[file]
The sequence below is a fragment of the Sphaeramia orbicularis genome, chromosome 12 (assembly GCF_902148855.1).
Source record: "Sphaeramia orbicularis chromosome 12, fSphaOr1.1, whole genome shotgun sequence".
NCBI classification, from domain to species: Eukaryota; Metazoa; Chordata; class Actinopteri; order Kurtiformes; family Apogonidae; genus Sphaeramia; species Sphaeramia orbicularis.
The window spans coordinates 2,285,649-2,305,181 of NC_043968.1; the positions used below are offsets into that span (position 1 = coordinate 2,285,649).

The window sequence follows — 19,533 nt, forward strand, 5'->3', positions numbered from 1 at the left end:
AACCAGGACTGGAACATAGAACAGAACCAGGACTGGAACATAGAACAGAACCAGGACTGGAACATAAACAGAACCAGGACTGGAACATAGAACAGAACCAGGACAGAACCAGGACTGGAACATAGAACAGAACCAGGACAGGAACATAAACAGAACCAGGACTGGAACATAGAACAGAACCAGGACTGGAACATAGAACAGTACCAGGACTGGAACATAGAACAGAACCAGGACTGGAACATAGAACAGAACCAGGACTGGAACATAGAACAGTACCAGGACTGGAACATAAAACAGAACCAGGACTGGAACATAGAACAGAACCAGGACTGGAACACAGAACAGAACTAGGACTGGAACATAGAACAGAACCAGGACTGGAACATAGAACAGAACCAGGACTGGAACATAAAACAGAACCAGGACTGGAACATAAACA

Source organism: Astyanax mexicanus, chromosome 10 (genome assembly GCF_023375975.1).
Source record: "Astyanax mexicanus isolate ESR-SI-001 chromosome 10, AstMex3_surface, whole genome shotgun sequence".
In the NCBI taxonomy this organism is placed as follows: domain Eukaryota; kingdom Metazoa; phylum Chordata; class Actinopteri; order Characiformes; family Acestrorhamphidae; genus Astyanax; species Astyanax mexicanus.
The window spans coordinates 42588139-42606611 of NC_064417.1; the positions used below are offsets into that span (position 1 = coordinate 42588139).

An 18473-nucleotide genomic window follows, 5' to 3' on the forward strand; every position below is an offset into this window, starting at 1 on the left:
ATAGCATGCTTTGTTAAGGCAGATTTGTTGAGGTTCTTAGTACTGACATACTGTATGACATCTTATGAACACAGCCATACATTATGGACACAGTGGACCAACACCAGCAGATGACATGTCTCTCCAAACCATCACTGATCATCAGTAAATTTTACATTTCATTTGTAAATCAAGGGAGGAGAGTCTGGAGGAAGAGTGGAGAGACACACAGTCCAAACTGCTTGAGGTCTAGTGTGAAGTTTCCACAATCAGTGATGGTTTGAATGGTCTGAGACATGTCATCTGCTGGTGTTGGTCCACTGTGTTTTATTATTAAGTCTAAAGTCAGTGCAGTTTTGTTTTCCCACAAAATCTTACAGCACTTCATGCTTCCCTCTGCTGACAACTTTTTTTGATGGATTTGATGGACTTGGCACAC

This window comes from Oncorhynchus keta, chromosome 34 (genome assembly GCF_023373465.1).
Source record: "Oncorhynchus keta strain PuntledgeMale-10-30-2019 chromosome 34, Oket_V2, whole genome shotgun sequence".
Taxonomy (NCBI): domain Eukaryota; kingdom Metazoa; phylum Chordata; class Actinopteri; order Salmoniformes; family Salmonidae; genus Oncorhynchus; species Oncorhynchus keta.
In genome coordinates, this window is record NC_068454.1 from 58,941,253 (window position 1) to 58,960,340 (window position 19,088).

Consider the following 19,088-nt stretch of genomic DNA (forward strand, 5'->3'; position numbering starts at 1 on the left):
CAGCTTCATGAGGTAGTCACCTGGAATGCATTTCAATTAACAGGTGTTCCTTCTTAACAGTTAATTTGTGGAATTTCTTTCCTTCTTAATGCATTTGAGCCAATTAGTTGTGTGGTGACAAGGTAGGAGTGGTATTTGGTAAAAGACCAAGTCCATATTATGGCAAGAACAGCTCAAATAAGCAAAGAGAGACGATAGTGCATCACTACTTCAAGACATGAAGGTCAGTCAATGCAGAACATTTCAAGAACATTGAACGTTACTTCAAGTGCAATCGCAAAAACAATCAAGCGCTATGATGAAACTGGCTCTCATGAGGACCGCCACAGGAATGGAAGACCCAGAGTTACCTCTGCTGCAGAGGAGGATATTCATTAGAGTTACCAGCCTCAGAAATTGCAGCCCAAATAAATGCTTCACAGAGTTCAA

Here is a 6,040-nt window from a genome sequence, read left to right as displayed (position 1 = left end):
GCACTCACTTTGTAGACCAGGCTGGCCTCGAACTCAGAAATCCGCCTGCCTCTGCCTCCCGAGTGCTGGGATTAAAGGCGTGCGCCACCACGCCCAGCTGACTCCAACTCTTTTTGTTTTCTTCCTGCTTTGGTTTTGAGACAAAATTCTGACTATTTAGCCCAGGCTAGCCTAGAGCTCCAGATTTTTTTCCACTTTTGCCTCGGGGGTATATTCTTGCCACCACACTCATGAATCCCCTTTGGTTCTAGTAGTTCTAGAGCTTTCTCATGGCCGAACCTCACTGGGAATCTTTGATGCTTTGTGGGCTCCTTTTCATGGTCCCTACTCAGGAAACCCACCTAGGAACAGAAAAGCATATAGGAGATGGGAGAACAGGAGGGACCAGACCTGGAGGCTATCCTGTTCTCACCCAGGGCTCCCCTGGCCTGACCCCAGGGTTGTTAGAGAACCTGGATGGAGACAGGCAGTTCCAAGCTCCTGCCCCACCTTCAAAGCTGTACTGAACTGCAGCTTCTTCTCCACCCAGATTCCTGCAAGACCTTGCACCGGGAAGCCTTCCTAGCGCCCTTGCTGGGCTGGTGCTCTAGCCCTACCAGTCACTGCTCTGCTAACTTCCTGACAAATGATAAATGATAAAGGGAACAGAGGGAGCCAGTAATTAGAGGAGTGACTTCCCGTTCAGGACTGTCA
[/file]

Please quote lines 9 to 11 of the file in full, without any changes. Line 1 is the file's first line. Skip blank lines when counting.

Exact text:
In the NCBI taxonomy this organism is placed as follows: domain Eukaryota; kingdom Metazoa; phylum Chordata; class Actinopteri; order Characiformes; family Acestrorhamphidae; genus Astyanax; species Astyanax mexicanus.
The window spans coordinates 42588139-42606611 of NC_064417.1; the positions used below are offsets into that span (position 1 = coordinate 42588139).

An 18473-nucleotide genomic window follows, 5' to 3' on the forward strand; every position below is an offset into this window, starting at 1 on the left: